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Downgrading from a 9 speed

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Downgrading from a 9 speed

Old 08-24-18, 06:31 PM
  #1  
adlai
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Downgrading from a 9 speed

my 9 speed bike just had its chain break.

I blame the 9 speed chain.

I suppose it should be trivial to downgrade to an 8 speed. Just get the chain and cassette right?

Or or even lower? 7 speed?
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Old 08-24-18, 06:36 PM
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trailangel
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Just need the shifters and the cabling too.
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Old 08-24-18, 06:43 PM
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There is nothing inherently weaker about a 9-speed chain compared to an 7/8-speed chain. For that matter 10 and 11-speed chains are more than strong enough. for any rider who doesn't abuse them and no chain will tolerate serious misuse.

How did your chain break? Was it joined improperly? Did you reuse a standard pin? Did you make an abusive shift? You could just have easily broken an 8-speed chain.
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Old 08-24-18, 06:49 PM
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Not sure if this is troll... But this is only a concern if you're consistently putting out over 2000 watts during sprints. If this is the case, then there's little that can be done to save your chains other than to be more gentle with how you accelerate, to spin faster rather than mash harder or to switch to a single speed. Obviously, save your hardest mashing for gears where the chain is straightest.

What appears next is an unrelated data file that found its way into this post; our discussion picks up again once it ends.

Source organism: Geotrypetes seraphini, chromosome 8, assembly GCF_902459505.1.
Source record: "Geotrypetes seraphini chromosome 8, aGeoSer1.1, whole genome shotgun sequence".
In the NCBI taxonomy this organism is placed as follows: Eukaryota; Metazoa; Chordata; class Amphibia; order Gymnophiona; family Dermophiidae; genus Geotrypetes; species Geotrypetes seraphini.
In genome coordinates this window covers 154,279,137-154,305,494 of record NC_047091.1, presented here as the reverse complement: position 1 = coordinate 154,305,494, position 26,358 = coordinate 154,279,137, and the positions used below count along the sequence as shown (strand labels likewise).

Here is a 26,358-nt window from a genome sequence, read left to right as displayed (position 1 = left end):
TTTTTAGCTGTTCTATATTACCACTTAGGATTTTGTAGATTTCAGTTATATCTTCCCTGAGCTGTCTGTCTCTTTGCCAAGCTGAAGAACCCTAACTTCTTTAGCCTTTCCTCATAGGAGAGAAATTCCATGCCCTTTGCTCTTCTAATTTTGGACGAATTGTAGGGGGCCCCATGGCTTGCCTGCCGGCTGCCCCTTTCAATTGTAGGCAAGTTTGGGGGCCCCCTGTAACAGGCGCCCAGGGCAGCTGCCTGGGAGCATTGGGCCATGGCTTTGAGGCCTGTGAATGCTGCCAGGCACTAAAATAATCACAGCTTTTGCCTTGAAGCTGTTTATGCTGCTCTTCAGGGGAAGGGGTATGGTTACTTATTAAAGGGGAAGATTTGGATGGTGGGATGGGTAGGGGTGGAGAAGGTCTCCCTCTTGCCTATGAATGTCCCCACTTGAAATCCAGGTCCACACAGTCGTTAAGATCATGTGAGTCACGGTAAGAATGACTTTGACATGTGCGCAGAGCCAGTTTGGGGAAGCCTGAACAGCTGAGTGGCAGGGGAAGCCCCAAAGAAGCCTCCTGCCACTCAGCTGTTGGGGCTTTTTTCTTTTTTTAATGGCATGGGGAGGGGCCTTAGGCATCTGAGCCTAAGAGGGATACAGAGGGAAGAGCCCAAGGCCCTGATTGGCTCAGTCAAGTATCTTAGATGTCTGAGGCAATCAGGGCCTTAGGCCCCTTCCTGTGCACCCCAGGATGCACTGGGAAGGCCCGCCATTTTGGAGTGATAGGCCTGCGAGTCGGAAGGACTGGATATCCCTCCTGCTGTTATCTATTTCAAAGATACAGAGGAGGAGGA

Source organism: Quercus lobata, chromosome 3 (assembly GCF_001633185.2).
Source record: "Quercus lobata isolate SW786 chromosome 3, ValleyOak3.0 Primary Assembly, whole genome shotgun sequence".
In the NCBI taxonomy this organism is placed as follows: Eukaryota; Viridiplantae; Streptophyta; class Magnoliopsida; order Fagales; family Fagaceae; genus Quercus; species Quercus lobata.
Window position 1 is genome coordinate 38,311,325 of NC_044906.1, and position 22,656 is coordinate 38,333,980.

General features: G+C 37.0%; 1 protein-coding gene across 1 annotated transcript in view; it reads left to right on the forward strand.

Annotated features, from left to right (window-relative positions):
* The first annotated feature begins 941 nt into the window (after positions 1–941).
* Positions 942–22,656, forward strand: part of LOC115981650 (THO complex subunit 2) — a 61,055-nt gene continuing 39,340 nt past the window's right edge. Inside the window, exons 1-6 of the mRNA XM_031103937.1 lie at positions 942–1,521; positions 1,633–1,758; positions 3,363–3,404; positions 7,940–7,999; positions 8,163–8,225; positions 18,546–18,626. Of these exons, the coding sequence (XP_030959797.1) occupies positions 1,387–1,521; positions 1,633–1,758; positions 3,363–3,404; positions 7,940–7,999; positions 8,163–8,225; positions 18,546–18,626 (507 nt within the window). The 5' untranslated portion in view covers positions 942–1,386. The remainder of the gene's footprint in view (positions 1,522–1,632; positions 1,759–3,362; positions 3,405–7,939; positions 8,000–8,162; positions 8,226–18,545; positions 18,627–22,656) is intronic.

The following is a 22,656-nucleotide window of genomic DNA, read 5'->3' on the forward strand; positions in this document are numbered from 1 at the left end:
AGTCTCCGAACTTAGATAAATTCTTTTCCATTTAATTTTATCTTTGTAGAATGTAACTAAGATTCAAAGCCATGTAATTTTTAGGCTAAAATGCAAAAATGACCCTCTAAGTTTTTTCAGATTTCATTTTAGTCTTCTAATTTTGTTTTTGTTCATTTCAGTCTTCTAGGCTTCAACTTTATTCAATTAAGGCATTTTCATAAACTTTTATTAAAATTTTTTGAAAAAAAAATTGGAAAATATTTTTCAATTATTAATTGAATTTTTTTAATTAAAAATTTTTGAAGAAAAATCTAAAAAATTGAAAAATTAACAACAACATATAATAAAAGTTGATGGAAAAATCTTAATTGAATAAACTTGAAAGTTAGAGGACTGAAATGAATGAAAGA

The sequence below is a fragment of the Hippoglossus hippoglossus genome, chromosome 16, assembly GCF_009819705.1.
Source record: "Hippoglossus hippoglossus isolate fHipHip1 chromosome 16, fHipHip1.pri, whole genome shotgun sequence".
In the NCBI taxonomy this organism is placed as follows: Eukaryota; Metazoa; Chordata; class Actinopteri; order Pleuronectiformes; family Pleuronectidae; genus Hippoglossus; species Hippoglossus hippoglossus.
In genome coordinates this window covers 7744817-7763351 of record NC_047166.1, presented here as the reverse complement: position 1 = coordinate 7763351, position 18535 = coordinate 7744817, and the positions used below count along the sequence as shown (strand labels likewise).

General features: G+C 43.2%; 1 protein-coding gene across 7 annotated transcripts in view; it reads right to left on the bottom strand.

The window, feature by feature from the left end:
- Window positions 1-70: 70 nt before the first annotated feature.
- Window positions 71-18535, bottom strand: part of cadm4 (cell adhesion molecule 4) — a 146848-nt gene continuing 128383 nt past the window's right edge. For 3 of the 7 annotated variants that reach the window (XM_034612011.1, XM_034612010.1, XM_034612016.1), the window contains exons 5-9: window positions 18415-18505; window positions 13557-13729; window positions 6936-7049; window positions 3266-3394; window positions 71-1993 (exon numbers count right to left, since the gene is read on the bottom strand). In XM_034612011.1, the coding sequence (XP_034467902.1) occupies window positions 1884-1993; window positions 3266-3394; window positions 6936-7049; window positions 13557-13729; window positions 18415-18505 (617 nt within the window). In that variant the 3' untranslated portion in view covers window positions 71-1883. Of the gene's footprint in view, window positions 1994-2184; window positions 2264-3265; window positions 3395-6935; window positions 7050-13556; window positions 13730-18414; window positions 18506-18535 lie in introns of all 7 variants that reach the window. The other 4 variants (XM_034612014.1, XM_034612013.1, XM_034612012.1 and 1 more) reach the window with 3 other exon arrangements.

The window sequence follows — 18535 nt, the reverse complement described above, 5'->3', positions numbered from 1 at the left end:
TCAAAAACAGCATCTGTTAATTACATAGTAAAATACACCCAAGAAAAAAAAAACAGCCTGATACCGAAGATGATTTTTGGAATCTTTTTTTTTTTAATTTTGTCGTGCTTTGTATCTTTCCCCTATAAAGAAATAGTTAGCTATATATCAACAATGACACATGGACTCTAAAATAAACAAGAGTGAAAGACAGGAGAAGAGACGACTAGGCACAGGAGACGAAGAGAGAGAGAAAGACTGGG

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Old 08-24-18, 06:53 PM
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Unicycle?
No seriously 9 speed has been around for twenty years and is reliable.
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Old 08-24-18, 07:02 PM
  #6  
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Originally Posted by smashndash View Post
Not sure if this is troll... But this is only a concern if you're consistently putting out over 2000 watts during sprints. If this is the case, then there's little that can be done to save your chains other than to be more gentle with how you accelerate, to spin faster rather than mash harder or to switch to a single speed. Obviously, save your hardest mashing for gears where the chain is straightest.
Pro Tour sprinters who do put out over 2000 watts don't break chains. The current copy of VeloNews has an article by Lennard Zinn on chain strength and compares a number of 11-speed chains from various makers. The weakest chain tested broke at over 9200 N (2052 pounds) and the strongest sprinter or MTB rider only generates about 1/3 of that force.

You won't break any chain by sheer strength. If the OP broke a chain it was for some other reason.
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Old 08-24-18, 07:05 PM
  #7  
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As others have mentioned, a 9 speed chain shouldn't break any more than an 8 or 7. Typically poor shifting techniques are the cause.

A rider will find himself/herself in the wrong gear and while pedaling hard and under pressure forces the chain onto an easier gear. With all the ramps and shifting aids the chain will shift under stress. If this is repeated eventually the chain will pull apart. Sometimes a side plate will pull away from a pin and catch in the derailleur and rip it off either whole or in pieces. This makes for a less than enjoyable ride/coast/walk home.

Learn to shift properly and you won't break another chain... unless you leave the bike out in the rain to rust.

​​​​​​​John
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Old 08-25-18, 10:00 AM
  #8  
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a testifying about rider abuse, and poor technique is unstated..

the When do you shift, question .. applying force, when still climbing, (?)
so a taught chain, lateral force can do that..



Is, An internal gear hub rear wheel being considered?...




...
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